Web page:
It’s a lot easier to overreact to early pitching performances than it is with hitters, and for good reason. Every start represents a much larger proportion of a pitchers’ season, and we have more tools available to separate skill from luck with pitching in small sample sizes than we do with hitters.

However, that doesn’t necessarily mean we should overreact to everything we see from a starter early on. There are plenty of pitchers who go through rough stretches but don’t come out the other side as a fundamentally changed pitcher, and overreacting to a few bad starts can be a mistake.

You probably had a few starters on your roster you weren’t totally bought into coming into the season but who ended up falling to a point where you had to take them. It’s easy to convince yourself to cut those pitchers loose, but I want to mount a defense of six who aren’t off to great starts, but who I’m not quite ready to give up on yet.

I wrote about Kevin Gausman‘s struggles Wednesday, noting that he
hasn’t been throwing his best pitch
— his splitter — much at all:

So, it’s a curious thing to see him essentially ditch the pitch. It also, strangely, gives me some hope for the future. Gausman hasn’t been the pitcher I hoped to see coming into the season because he literally has not been the pitcher I expected to see. Whatever the reason, the key to turning things around for Gausman could be as simple as finding his splitter and leaning on it more.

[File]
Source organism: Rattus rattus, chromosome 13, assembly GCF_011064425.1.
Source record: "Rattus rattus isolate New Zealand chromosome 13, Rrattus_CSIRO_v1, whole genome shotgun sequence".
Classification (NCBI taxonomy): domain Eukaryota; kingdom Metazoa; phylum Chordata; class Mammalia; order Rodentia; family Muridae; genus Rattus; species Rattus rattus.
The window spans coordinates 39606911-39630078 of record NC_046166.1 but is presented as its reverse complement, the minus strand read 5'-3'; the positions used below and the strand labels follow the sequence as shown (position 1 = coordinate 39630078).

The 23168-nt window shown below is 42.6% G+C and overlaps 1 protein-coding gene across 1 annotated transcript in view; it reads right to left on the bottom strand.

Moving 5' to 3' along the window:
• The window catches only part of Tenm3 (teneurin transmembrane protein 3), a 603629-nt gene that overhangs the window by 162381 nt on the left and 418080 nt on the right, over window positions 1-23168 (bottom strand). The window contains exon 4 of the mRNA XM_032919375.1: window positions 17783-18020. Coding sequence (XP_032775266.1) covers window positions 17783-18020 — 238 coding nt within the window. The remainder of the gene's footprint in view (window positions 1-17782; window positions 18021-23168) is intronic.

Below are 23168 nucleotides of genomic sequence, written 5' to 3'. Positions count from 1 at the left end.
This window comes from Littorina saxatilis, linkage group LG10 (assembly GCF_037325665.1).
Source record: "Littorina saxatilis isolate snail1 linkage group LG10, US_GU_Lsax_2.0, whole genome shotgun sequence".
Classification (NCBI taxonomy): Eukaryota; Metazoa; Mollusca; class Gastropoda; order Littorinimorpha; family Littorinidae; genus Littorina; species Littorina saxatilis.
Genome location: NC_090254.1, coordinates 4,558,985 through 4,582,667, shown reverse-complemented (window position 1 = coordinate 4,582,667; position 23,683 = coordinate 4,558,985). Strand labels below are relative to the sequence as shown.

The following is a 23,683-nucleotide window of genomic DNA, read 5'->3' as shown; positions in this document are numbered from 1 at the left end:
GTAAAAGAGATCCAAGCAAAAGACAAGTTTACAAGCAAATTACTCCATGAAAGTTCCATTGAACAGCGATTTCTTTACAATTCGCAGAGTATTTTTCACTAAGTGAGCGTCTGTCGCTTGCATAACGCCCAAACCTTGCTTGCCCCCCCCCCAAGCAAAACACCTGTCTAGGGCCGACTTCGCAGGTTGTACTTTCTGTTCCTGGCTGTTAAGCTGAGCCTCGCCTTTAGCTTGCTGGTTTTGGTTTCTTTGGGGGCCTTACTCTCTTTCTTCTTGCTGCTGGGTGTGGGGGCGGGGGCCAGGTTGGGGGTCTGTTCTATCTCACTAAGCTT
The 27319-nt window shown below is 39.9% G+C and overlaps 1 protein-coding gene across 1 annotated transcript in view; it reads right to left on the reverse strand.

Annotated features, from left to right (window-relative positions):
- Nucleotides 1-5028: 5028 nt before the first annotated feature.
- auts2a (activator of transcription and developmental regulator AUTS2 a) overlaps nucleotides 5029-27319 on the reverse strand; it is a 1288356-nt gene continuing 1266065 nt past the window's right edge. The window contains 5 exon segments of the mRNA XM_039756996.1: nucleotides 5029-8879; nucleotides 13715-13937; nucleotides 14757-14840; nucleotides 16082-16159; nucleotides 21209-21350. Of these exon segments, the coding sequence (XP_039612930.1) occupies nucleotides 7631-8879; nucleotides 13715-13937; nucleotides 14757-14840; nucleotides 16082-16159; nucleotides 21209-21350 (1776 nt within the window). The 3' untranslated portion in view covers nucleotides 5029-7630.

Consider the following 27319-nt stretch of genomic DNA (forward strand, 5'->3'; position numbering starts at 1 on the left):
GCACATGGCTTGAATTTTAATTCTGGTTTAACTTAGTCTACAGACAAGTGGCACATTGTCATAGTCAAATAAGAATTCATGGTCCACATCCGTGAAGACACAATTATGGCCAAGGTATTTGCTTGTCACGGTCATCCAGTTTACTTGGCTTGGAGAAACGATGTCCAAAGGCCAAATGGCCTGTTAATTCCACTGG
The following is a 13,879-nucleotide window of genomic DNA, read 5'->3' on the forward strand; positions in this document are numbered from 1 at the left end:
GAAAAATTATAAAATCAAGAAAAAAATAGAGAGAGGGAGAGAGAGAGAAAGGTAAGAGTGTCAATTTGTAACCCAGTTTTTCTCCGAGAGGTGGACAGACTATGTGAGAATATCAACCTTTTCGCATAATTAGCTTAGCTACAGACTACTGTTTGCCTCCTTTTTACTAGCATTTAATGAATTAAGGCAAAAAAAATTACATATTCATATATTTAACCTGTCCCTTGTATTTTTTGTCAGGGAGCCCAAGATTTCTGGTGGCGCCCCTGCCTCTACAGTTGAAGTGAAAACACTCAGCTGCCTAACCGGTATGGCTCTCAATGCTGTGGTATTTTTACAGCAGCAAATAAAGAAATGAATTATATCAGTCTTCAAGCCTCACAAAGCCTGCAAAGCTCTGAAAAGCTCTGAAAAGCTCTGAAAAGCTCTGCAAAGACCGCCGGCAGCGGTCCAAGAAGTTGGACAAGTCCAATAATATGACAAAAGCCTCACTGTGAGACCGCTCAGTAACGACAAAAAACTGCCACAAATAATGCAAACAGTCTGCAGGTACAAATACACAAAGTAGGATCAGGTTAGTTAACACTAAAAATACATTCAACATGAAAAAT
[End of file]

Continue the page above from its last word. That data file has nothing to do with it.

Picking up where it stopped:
It may not be a magic bullet. There is probably a good reason Gausman hasn’t thrown the pitch often, and we just can’t see it from the outside. However, Gausman showed ace upside last season, and the splitter was a key to that. I still believe in his potential because he could still just be a small tweak from finding it.

I’ll stay away from Gausman in my starting lineup for now, but we’ve seen him pitch too well to think about dropping him this early.

Control wasn’t much of an issue for Sean Manaea as a rookie, but with a 12.7 percent walk rate through his first 16 1/3 innings, it’s been a concern so far. However, he has pared it with increases in groundball rate and strikeout rate, so it’s fair to wonder if this might be a tradeoff worth making. Manaea is working outside of the strike zone far more often than he did last season, with his in-zone pitch percentage dropping from 49.7 to 39.0 so far, per PITCHf/x.